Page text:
- do you know that you will have to provide a place for her to lay eggs? From about 5-6months old, Veileds become sexually mature and can lay eggs, whether they are mated or not. Read more here: Female Chameleon Health and Care

It is indeed correct to spray her enclosure twice a day, provided you are spraying for a long enough duration each time (at least 10-15 minutes each time) and provided you are seeing her drinking during the misting sessions.

Please feel free to PM me too if you would like any help in finding chameleon resources in South Africa.
 

Jillian

New Member
Hi Tygerr,

Thanks so much for giving me such helpful information.

In reply to some of your questions, yes we do have a UV lamp in the cage.
We also have a heating lamp,which is ( Red ) in colour which we place on top of the cage, shining down into the cage.

The cage is a vertical mesh type of cage, about half a metre in height.
Yes we did buy her at the Reptile Expo at Emperors palace, so i would imagine she is about 3 and half months old.

I was not aware at all that they lay eggs, whether they are bred or not.I looked at the information regarding putting a pot/contanier with soil for her to lay the eggs.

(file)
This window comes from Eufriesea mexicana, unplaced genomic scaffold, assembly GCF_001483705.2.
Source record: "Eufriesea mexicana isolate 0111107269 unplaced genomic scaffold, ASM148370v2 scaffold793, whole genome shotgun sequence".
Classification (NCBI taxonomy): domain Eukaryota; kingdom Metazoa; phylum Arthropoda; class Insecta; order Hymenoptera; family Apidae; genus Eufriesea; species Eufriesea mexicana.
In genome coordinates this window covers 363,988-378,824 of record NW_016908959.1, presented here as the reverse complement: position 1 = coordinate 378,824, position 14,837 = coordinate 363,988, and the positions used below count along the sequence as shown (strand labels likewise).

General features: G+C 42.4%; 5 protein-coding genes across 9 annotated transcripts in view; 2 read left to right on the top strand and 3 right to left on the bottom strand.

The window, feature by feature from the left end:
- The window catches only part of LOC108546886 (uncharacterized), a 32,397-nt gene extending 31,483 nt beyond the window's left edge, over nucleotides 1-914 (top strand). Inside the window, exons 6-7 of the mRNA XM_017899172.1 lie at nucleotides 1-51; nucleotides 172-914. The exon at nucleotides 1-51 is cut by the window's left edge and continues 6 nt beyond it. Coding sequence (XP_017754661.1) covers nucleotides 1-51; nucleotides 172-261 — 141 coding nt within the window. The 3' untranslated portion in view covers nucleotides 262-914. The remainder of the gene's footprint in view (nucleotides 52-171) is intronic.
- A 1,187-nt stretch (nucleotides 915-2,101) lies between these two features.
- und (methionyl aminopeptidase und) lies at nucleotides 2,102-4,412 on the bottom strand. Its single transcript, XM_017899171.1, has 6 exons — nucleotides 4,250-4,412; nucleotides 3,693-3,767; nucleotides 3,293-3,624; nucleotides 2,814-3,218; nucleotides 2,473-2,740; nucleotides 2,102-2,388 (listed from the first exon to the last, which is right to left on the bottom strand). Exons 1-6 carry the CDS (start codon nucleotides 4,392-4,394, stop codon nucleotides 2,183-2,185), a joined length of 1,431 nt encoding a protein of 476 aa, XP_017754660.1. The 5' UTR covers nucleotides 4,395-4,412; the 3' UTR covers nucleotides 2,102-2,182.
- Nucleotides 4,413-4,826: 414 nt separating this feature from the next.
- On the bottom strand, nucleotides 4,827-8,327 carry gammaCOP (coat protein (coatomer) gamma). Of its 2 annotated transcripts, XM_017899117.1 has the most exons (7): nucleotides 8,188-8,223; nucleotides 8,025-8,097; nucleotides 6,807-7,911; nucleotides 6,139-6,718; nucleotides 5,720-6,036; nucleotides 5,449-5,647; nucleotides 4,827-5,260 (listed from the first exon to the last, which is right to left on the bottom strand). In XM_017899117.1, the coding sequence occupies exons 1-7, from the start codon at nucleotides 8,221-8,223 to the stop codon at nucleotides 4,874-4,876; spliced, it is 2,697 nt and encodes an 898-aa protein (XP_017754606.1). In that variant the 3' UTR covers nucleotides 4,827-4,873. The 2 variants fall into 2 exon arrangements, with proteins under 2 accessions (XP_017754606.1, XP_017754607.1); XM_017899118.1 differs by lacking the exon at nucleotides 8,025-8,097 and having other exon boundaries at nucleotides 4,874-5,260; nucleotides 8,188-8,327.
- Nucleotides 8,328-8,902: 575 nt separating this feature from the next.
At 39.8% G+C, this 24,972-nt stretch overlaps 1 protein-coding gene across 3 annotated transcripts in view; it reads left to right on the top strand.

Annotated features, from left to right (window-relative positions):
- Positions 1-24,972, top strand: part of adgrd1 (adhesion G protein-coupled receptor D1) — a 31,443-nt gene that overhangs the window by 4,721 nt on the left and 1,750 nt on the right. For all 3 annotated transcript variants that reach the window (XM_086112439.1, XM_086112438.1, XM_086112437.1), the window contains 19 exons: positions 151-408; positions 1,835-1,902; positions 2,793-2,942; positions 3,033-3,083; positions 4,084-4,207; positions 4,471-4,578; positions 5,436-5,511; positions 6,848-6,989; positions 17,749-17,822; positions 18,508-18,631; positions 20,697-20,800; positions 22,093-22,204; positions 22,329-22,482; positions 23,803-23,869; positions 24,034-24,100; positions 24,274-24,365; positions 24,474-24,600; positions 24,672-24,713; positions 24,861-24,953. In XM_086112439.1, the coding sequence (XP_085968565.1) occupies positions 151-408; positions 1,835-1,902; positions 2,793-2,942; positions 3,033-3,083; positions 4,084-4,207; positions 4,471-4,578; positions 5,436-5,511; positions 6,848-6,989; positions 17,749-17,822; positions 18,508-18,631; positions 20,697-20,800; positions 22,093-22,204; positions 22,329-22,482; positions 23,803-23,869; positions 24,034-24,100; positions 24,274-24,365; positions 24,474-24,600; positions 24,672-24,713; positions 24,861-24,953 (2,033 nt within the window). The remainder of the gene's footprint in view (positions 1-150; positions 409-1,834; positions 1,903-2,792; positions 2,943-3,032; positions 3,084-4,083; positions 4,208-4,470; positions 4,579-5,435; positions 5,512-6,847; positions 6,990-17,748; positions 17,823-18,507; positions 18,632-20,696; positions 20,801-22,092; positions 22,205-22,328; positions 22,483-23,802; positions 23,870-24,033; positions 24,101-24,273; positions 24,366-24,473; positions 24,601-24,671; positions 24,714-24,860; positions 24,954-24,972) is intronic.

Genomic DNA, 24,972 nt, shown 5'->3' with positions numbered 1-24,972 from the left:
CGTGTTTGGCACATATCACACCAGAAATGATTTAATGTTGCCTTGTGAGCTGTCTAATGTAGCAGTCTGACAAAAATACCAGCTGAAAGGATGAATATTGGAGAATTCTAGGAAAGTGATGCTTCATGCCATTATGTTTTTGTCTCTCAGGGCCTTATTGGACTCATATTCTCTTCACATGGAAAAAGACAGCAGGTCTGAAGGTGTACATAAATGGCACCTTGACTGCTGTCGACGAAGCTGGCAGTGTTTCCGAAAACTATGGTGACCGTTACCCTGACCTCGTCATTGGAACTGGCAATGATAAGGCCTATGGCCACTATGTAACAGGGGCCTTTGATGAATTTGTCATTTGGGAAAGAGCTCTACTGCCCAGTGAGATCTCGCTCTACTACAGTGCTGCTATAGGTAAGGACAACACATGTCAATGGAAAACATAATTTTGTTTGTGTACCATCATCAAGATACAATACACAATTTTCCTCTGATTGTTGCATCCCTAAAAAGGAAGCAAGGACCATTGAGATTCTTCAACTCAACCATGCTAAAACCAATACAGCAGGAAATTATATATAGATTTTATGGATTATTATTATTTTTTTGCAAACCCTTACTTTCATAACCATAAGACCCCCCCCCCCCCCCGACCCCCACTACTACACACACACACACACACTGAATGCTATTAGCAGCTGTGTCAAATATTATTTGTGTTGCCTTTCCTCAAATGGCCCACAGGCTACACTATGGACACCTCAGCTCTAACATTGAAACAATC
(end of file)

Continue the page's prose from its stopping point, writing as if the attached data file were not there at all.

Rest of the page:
When do you suggest we put the pot in her cage? and how long do we leave it there? Will we know when she has laid her eggs?
Sorry for all these questions, i would just hate for anything to happen to her, so trying to do the right thing !!

She is eating again, fine and can see her growing by the day !!

Jill
 

Tygerr

Avid Member
Unfortunately, most of the people selling chams at those reptile expos in SA are snake experts, and don't know much about chameleons. They sell their chams too young, and the so-called 'starter kits' they sell are really inadequate for chameleons.

Anyway, all is not lost. There is a lot you can do to remedy the setup.

First off, those red heat lights are not correct for chameleons. Chameleons respond to visible light as a source of heat. Instead of the red light, you should be using a regular spot light globe as a heat light (they sell them in either 60W or 100W in any supermarket).